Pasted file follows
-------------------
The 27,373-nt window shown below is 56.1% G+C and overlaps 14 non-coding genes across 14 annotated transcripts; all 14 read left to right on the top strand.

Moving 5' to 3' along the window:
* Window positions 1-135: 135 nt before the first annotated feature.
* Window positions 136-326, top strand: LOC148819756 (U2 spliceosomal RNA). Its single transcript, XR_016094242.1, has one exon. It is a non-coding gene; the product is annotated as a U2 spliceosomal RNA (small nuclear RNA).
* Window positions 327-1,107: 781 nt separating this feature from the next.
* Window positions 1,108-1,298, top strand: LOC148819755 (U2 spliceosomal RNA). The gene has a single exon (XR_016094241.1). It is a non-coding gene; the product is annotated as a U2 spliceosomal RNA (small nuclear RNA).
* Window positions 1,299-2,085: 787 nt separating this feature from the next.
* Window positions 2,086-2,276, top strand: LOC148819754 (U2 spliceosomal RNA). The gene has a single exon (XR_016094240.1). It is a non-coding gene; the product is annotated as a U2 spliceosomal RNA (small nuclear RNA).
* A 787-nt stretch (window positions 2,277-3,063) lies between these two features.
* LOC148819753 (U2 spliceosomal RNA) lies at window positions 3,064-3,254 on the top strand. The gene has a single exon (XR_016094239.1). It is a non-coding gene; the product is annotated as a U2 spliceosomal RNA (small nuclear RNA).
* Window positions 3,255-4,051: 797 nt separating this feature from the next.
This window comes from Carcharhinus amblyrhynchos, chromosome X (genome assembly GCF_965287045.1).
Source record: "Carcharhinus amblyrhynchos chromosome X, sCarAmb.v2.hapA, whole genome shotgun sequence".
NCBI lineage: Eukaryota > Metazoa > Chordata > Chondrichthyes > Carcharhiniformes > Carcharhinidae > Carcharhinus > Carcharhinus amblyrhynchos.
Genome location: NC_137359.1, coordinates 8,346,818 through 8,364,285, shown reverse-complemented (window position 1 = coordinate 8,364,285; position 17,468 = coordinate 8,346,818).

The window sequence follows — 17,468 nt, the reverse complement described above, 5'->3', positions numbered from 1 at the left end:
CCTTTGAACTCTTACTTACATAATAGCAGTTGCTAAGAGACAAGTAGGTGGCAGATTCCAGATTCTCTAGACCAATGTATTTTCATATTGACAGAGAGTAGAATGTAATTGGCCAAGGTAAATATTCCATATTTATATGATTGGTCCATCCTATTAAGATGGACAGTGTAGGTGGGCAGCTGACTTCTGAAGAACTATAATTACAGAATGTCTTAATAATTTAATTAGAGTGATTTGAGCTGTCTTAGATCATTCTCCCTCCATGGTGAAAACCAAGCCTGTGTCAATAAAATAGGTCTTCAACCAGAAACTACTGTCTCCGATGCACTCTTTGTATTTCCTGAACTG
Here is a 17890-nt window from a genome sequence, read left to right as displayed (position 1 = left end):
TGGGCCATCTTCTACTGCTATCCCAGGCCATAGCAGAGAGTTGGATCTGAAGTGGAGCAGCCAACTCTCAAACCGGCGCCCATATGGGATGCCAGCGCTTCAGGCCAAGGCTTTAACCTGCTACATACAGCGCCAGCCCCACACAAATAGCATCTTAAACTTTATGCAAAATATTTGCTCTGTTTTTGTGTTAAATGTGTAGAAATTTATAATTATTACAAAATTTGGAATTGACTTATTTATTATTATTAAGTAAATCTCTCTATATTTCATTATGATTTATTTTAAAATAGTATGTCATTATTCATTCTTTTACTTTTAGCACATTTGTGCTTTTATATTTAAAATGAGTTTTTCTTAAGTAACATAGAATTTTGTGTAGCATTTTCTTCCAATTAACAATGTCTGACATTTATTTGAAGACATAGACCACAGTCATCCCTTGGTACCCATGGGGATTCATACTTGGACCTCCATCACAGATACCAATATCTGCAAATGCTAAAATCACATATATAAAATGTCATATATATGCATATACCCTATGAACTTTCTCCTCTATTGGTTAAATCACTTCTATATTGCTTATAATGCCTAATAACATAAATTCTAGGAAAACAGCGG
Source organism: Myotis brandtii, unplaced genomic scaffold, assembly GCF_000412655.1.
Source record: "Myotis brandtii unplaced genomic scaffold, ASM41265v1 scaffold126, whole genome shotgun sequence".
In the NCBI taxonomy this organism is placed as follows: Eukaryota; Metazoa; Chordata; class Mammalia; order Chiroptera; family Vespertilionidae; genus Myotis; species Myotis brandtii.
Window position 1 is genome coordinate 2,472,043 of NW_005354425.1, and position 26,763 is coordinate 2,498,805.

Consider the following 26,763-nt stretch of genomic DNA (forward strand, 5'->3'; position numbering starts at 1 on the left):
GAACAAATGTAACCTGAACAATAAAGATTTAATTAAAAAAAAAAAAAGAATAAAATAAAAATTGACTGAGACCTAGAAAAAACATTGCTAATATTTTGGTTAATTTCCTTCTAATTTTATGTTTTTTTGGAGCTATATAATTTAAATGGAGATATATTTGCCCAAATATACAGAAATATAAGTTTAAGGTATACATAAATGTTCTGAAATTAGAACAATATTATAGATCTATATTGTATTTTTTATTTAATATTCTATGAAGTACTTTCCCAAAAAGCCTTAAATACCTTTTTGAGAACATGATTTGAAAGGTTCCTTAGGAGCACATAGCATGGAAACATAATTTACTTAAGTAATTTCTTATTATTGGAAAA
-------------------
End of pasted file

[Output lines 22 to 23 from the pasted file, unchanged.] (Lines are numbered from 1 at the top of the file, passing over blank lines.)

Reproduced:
In the NCBI taxonomy this organism is placed as follows: Eukaryota; Metazoa; Chordata; class Mammalia; order Chiroptera; family Vespertilionidae; genus Myotis; species Myotis brandtii.
Window position 1 is genome coordinate 2,472,043 of NW_005354425.1, and position 26,763 is coordinate 2,498,805.